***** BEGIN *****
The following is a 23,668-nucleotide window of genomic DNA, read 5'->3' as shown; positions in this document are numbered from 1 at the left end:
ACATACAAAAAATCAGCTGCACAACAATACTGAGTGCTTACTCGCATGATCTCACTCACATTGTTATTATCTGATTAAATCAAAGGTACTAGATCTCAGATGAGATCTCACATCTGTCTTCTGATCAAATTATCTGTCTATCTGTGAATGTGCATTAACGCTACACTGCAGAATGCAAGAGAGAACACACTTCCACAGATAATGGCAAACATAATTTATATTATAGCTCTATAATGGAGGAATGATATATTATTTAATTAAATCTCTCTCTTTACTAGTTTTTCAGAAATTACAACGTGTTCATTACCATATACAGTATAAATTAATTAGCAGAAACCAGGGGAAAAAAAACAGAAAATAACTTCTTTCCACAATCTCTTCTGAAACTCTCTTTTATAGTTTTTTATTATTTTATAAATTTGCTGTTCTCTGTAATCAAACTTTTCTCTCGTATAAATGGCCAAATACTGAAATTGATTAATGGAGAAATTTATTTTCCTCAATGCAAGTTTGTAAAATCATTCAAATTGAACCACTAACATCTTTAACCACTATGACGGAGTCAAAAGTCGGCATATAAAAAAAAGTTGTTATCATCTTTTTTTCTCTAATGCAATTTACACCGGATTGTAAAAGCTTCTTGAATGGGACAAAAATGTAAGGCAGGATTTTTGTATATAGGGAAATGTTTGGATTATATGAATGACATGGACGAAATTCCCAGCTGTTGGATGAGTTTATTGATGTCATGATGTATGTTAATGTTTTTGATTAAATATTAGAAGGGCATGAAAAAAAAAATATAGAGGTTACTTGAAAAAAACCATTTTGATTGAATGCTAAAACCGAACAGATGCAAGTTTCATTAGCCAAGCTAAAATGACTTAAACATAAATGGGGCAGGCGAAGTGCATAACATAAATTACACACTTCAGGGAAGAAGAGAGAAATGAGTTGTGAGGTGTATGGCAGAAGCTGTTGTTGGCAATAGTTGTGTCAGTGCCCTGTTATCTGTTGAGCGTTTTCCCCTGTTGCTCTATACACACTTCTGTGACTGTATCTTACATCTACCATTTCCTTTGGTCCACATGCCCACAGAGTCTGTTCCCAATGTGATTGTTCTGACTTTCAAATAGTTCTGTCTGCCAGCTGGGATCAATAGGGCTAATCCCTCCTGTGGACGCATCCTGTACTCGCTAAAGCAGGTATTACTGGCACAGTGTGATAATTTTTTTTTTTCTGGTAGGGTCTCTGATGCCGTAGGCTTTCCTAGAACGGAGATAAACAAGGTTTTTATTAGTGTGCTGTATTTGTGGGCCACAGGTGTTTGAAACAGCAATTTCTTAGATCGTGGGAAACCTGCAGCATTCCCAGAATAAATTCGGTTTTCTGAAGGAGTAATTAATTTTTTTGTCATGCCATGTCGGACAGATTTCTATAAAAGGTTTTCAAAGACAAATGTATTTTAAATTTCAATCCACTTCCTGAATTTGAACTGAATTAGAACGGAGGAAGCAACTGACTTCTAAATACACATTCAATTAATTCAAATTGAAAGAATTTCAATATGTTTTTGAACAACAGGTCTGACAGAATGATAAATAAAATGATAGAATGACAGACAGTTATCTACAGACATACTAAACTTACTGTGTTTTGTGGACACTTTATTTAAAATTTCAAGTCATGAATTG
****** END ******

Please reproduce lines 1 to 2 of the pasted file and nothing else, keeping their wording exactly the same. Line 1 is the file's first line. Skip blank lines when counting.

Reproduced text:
The following is a 23,668-nucleotide window of genomic DNA, read 5'->3' as shown; positions in this document are numbered from 1 at the left end:
ACATACAAAAAATCAGCTGCACAACAATACTGAGTGCTTACTCGCATGATCTCACTCACATTGTTATTATCTGATTAAATCAAAGGTACTAGATCTCAGATGAGATCTCACATCTGTCTTCTGATCAAATTATCTGTCTATCTGTGAATGTGCATTAACGCTACACTGCAGAATGCAAGAGAGAACACACTTCCACAGATAATGGCAAACATAATTTATATTATAGCTCTATAATGGAGGAATGATATATTATTTAATTAAATCTCTCTCTTTACTAGTTTTTCAGAAATTACAACGTGTTCATTACCATATACAGTATAAATTAATTAGCAGAAACCAGGGGAAAAAAAACAGAAAATAACTTCTTTCCACAATCTCTTCTGAAACTCTCTTTTATAGTTTTTTATTATTTTATAAATTTGCTGTTCTCTGTAATCAAACTTTTCTCTCGTATAAATGGCCAAATACTGAAATTGATTAATGGAGAAATTTATTTTCCTCAATGCAAGTTTGTAAAATCATTCAAATTGAACCACTAACATCTTTAACCACTATGACGGAGTCAAAAGTCGGCATATAAAAAAAAGTTGTTATCATCTTTTTTTCTCTAATGCAATTTACACCGGATTGTAAAAGCTTCTTGAATGGGACAAAAATGTAAGGCAGGATTTTTGTATATAGGGAAATGTTTGGATTATATGAATGACATGGACGAAATTCCCAGCTGTTGGATGAGTTTATTGATGTCATGATGTATGTTAATGTTTTTGATTAAATATTAGAAGGGCATGAAAAAAAAAATATAGAGGTTACTTGAAAAAAACCATTTTGATTGAATGCTAAAACCGAACAGATGCAAGTTTCATTAGCCAAGCTAAAATGACTTAAACATAAATGGGGCAGGCGAAGTGCATAACATAAATTACACACTTCAGGGAAGAAGAGAGAAATGAGTTGTGAGGTGTATGGCAGAAGCTGTTGTTGGCAATAGTTGTGTCAGTGCCCTGTTATCTGTTGAGCGTTTTCCCCTGTTGCTCTATACACACTTCTGTGACTGTATCTTACATCTACCATTTCCTTTGGTCCACATGCCCACAGAGTCTGTTCCCAATGTGATTGTTCTGACTTTCAAATAGTTCTGTCTGCCAGCTGGGATCAATAGGGCTAATCCCTCCTGTGGACGCATCCTGTACTCGCTAAAGCAGGTATTACTGGCACAGTGTGATAATTTTTTTTTTTCTGGTAGGGTCTCTGATGCCGTAGGCTTTCCTAGAACGGAGATAAACAAGGTTTTTATTAGTGTGCTGTATTTGTGGGCCACAGGTGTTTGAAACAGCAATTTCTTAGATCGTGGGAAACCTGCAGCATTCCCAGAATAAATTCGGTTTTCTGAAGGAGTAATTAATTTTTTTGTCATGCCATGTCGGACAGATTTCTATAAAAGGTTTTCAAAGACAAATGTATTTTAAATTTCAATCCACTTCCTGAATTTGAACTGAATTAGAACGGAGGAAGCAACTGACTTCTAAATACACATTCAATTAATTCAAATTGAAAGAATTTCAATATGTTTTTGAACAACAGGTCTGACAGAATGATAAATAAAATGATAGAATGACAGACAGTTATCTACAGACATACTAAACTTACTGTGTTTTGTGGACACTTTATTTAAAATTTCAAGTCATGAATTG